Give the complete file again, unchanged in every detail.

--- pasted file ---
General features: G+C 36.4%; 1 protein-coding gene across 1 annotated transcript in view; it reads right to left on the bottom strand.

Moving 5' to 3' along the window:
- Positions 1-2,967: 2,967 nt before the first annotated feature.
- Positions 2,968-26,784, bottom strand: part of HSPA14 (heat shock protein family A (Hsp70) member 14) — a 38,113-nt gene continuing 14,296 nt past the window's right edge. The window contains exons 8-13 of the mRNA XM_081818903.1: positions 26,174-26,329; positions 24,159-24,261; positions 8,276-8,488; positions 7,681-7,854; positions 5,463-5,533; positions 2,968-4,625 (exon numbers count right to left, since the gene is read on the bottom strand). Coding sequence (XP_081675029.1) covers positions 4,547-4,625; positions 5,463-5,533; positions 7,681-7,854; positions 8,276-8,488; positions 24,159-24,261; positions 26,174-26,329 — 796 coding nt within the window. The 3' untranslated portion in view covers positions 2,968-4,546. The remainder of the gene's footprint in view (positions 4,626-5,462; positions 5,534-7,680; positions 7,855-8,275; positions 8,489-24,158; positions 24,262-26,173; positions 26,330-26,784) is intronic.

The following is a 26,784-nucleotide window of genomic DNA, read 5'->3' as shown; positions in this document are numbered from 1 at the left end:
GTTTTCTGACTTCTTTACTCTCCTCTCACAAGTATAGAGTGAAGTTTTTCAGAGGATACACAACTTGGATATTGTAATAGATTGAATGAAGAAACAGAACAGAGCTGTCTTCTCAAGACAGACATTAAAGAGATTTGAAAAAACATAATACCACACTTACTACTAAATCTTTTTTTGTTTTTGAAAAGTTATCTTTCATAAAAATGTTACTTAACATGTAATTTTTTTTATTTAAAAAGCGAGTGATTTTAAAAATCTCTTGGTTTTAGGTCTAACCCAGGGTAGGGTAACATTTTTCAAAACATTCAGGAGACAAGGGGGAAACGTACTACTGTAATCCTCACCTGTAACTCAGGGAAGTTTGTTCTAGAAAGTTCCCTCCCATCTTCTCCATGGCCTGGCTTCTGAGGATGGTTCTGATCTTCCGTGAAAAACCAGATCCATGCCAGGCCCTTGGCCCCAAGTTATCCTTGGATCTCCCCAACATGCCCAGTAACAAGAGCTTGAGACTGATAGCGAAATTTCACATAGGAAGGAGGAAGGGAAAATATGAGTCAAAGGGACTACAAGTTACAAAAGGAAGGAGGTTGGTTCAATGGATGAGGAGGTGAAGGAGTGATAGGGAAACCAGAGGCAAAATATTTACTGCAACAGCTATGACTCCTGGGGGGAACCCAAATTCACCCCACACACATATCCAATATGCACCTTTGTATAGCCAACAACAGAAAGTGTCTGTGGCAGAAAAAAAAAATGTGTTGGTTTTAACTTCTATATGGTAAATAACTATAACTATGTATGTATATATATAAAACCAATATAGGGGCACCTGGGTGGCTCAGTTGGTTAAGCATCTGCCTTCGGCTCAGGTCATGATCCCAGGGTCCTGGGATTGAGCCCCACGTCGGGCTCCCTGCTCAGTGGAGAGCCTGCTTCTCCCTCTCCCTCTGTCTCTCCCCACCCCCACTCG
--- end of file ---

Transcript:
General features: G+C 36.4%; 1 protein-coding gene across 1 annotated transcript in view; it reads right to left on the bottom strand.

Moving 5' to 3' along the window:
- Positions 1-2,967: 2,967 nt before the first annotated feature.
- Positions 2,968-26,784, bottom strand: part of HSPA14 (heat shock protein family A (Hsp70) member 14) — a 38,113-nt gene continuing 14,296 nt past the window's right edge. The window contains exons 8-13 of the mRNA XM_081818903.1: positions 26,174-26,329; positions 24,159-24,261; positions 8,276-8,488; positions 7,681-7,854; positions 5,463-5,533; positions 2,968-4,625 (exon numbers count right to left, since the gene is read on the bottom strand). Coding sequence (XP_081675029.1) covers positions 4,547-4,625; positions 5,463-5,533; positions 7,681-7,854; positions 8,276-8,488; positions 24,159-24,261; positions 26,174-26,329 — 796 coding nt within the window. The 3' untranslated portion in view covers positions 2,968-4,546. The remainder of the gene's footprint in view (positions 4,626-5,462; positions 5,534-7,680; positions 7,855-8,275; positions 8,489-24,158; positions 24,262-26,173; positions 26,330-26,784) is intronic.

The following is a 26,784-nucleotide window of genomic DNA, read 5'->3' as shown; positions in this document are numbered from 1 at the left end:
GTTTTCTGACTTCTTTACTCTCCTCTCACAAGTATAGAGTGAAGTTTTTCAGAGGATACACAACTTGGATATTGTAATAGATTGAATGAAGAAACAGAACAGAGCTGTCTTCTCAAGACAGACATTAAAGAGATTTGAAAAAACATAATACCACACTTACTACTAAATCTTTTTTTGTTTTTGAAAAGTTATCTTTCATAAAAATGTTACTTAACATGTAATTTTTTTTATTTAAAAAGCGAGTGATTTTAAAAATCTCTTGGTTTTAGGTCTAACCCAGGGTAGGGTAACATTTTTCAAAACATTCAGGAGACAAGGGGGAAACGTACTACTGTAATCCTCACCTGTAACTCAGGGAAGTTTGTTCTAGAAAGTTCCCTCCCATCTTCTCCATGGCCTGGCTTCTGAGGATGGTTCTGATCTTCCGTGAAAAACCAGATCCATGCCAGGCCCTTGGCCCCAAGTTATCCTTGGATCTCCCCAACATGCCCAGTAACAAGAGCTTGAGACTGATAGCGAAATTTCACATAGGAAGGAGGAAGGGAAAATATGAGTCAAAGGGACTACAAGTTACAAAAGGAAGGAGGTTGGTTCAATGGATGAGGAGGTGAAGGAGTGATAGGGAAACCAGAGGCAAAATATTTACTGCAACAGCTATGACTCCTGGGGGGAACCCAAATTCACCCCACACACATATCCAATATGCACCTTTGTATAGCCAACAACAGAAAGTGTCTGTGGCAGAAAAAAAAAATGTGTTGGTTTTAACTTCTATATGGTAAATAACTATAACTATGTATGTATATATATAAAACCAATATAGGGGCACCTGGGTGGCTCAGTTGGTTAAGCATCTGCCTTCGGCTCAGGTCATGATCCCAGGGTCCTGGGATTGAGCCCCACGTCGGGCTCCCTGCTCAGTGGAGAGCCTGCTTCTCCCTCTCCCTCTGTCTCTCCCCACCCCCACTCG